Macedonia doesn't stand a chance of resisting such an onslaught. It will be forced into a humiliating retreat. Prime Minister Gruevski can use the country's new President, Gjorge Ivanov, as a scapegoat and "blame" him for any painful compromises Macedonia may be forced to make. But this gimmick won't work: Macedonians widely (and wrongly) perceive Ivanov to be Gruevski's puppet.

Gruevski will go to a referendum on any compromise struck with Greece. It would be an unwise move, though: If the citizenry rejects the suggested deal, Gruevski will be faced with two stark alternatives: (1) To be the Prime Minister of a disintegrating country (as the Albanians will surely seek to secede from Macedonia or to federalize it, one way or the other); or (2) To lose his job altogether (as the Americans will surely seek to change the regime and depose him, as they have done in 2001-2 when it actively and successfully sought to unseat Ljupco Georgievski).

Following the country's ill-advised early elections in June, 2008, the right-wing VMRO-DPMNE was coerced by the international community (read: the EU and the USA) into joining forces with DUI, the political incarnation of erstwhile Albanian insurgents in the northwest of Macedonia, hitherto an anathema as far as Gruevski was concerned.

Hopping to bed with DUI will likely restrain the government's freedom of action. Every concession to Greece will be portrayed by jingoistic nationalists in Macedonia as capitulation and the consequence of blackmail by the Albanian parties. To the great consternation of the Macedonians, Albania, Macedonia's neighbor, has been invited to join NATO and its economy is growing even in the face of the global crisis. The restive Albanians of Macedonia would like to accede to the Alliance as soon as practicable and at all costs. Understandably, they are less attached to the country's constitutional name than the non-Albanian (Macedonian) majority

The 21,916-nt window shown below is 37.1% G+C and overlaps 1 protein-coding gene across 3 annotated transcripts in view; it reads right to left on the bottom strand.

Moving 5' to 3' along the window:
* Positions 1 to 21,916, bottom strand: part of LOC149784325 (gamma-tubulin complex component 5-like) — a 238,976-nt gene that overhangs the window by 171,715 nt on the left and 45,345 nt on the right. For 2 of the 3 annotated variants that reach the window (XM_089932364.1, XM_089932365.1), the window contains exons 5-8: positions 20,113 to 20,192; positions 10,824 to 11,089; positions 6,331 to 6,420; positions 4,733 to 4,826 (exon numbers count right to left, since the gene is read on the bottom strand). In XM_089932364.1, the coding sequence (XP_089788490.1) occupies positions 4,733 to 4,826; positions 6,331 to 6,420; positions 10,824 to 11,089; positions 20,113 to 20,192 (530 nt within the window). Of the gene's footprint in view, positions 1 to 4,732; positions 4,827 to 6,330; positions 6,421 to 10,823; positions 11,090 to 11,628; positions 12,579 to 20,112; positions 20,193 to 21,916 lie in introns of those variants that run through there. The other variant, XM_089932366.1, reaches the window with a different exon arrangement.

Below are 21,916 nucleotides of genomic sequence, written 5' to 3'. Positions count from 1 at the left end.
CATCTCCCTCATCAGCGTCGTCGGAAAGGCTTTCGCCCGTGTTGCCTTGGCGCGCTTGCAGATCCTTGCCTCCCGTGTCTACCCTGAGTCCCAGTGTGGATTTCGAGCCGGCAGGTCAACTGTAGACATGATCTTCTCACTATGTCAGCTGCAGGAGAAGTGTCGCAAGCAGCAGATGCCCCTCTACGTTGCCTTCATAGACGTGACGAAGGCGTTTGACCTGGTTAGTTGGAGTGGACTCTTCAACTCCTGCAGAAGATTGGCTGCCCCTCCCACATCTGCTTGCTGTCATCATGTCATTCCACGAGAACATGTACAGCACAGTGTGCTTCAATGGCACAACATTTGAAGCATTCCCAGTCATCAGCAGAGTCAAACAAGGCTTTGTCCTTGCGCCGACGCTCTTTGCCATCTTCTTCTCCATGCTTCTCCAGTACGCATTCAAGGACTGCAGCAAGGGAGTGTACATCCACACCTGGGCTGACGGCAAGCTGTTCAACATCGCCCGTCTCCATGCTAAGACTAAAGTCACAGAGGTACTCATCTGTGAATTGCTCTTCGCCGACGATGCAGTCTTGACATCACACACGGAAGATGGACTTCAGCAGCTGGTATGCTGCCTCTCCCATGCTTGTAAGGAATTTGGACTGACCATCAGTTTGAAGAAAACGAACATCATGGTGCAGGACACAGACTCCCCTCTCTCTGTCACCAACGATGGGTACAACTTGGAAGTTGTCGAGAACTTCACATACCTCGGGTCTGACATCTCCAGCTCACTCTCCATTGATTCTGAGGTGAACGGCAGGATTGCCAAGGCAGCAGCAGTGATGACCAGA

Note: The "Name Issue" between Greece and Macedonia

The "name issue" involves a protracted dispute over the last 17 years between the two Balkan polities over Macedonia's right to use its constitutional name, "The Republic of Macedonia". The Greeks claim that Macedonia is a region in Greece and that, therefore, the country Macedonia has no right to monopolize the name and its derivatives ("Macedonian").

The Greeks feel that Macedonians have designs on the part of Greece that borders the tiny, landlocked country and that the use of Macedonia's constitutional name internationally will only serve to enhance irredentist and secessionist tendencies, thus adversely affecting the entire region's stability.

Macedonia retorts that it has publicly renounced any claims to any territory of any of its neighbors. Greece is Macedonia's second largest foreign investor. The disparities in size, military power and geopolitical and economic prowess between the two countries make Greek "fears" appear to be ridiculous. Macedonians have a right to decide how they are to be called, say exasperated Macedonian officials.

The Greek demands are without precedent either in history or in international law. Many countries bear variants of the same name (Yemen, Korea, Germany until 1990, Russia and Byelorussia, Mongolia). Others share their name with a region in another country (Brittany in France and Great Britain across the channel, for instance).

In the alliance's Bucharest Summit, in April 2008, Macedonia was not invited to join NATO. Macedonia was rejected because it would not succumb to Greek intransigence: Greece insisted that Macedonia should change its constitutional name to cater to Greek domestic political sensitivities.